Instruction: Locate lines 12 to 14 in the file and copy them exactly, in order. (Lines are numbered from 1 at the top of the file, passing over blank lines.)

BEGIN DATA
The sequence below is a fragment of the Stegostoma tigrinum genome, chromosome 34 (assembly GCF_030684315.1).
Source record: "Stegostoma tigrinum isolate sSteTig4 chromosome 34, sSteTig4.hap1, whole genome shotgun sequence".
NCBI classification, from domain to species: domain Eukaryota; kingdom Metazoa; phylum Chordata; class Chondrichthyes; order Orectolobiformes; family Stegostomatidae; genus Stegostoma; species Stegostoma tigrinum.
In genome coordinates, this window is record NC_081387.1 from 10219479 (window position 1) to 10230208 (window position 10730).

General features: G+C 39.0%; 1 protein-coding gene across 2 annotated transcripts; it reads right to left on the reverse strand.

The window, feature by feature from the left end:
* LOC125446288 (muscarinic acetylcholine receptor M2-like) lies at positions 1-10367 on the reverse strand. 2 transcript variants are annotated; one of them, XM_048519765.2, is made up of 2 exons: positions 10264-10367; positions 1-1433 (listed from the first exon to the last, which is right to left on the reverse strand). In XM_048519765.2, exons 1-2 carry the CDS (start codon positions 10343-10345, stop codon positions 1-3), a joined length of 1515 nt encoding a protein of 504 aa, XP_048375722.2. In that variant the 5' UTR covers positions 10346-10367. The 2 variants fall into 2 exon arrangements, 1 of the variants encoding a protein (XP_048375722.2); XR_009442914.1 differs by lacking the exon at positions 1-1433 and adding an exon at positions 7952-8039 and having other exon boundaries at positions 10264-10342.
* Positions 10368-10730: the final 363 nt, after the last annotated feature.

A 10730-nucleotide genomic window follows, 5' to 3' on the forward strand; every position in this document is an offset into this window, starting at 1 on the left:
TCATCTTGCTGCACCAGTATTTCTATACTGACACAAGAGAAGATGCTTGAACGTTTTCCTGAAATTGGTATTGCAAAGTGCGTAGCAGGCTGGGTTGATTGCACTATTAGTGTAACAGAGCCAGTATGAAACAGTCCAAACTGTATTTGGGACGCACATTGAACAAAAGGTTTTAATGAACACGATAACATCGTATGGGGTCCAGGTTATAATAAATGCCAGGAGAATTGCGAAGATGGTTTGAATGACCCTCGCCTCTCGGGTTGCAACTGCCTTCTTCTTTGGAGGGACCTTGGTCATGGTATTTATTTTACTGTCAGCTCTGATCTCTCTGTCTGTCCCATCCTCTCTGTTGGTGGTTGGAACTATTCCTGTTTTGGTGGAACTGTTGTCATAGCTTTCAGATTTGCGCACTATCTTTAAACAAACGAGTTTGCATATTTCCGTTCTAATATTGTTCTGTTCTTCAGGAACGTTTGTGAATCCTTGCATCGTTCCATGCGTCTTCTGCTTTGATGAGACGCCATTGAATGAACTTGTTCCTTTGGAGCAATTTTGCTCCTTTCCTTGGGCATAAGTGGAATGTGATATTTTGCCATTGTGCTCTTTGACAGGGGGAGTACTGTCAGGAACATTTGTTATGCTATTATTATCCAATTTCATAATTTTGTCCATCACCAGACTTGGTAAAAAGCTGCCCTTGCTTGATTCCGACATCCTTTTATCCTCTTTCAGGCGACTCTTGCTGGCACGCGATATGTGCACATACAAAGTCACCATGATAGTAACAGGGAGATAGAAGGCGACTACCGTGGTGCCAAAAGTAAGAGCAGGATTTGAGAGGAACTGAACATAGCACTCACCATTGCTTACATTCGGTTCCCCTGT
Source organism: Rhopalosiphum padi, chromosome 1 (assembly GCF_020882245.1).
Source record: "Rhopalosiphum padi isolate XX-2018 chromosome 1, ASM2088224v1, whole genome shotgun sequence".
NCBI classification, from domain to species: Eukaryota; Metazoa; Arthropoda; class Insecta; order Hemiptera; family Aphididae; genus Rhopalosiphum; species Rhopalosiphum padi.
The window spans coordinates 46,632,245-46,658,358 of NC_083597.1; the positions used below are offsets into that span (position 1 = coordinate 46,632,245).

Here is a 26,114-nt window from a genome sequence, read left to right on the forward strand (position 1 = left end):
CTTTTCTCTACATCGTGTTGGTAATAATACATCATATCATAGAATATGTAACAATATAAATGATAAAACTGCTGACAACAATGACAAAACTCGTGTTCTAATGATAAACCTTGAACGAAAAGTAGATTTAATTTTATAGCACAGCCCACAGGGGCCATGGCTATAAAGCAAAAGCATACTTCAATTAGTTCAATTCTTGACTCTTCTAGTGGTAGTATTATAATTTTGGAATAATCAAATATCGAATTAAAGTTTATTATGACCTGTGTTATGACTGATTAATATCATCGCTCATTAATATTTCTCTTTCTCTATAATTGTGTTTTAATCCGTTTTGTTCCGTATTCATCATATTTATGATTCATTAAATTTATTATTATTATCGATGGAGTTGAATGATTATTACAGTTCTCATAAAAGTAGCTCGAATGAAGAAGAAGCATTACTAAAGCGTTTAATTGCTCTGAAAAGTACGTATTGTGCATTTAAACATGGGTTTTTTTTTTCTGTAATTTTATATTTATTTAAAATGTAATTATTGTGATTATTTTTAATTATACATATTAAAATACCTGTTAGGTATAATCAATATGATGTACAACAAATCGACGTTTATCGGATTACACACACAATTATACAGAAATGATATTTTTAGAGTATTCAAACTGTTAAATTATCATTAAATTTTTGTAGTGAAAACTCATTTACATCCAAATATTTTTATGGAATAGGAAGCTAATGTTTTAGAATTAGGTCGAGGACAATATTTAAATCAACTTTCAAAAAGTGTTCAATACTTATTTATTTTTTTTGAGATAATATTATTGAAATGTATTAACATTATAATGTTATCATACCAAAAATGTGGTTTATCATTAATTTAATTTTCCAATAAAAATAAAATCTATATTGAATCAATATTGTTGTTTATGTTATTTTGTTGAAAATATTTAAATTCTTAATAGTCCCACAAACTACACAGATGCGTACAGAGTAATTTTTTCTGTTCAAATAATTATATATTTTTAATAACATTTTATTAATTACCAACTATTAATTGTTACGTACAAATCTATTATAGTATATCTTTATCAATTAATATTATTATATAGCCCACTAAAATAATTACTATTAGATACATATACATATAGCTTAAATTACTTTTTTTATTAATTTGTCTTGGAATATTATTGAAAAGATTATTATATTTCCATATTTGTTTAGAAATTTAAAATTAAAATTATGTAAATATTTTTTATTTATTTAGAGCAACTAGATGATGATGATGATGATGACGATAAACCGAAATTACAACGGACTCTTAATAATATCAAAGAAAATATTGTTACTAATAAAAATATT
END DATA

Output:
Source record: "Rhopalosiphum padi isolate XX-2018 chromosome 1, ASM2088224v1, whole genome shotgun sequence".
NCBI classification, from domain to species: Eukaryota; Metazoa; Arthropoda; class Insecta; order Hemiptera; family Aphididae; genus Rhopalosiphum; species Rhopalosiphum padi.
The window spans coordinates 46,632,245-46,658,358 of NC_083597.1; the positions used below are offsets into that span (position 1 = coordinate 46,632,245).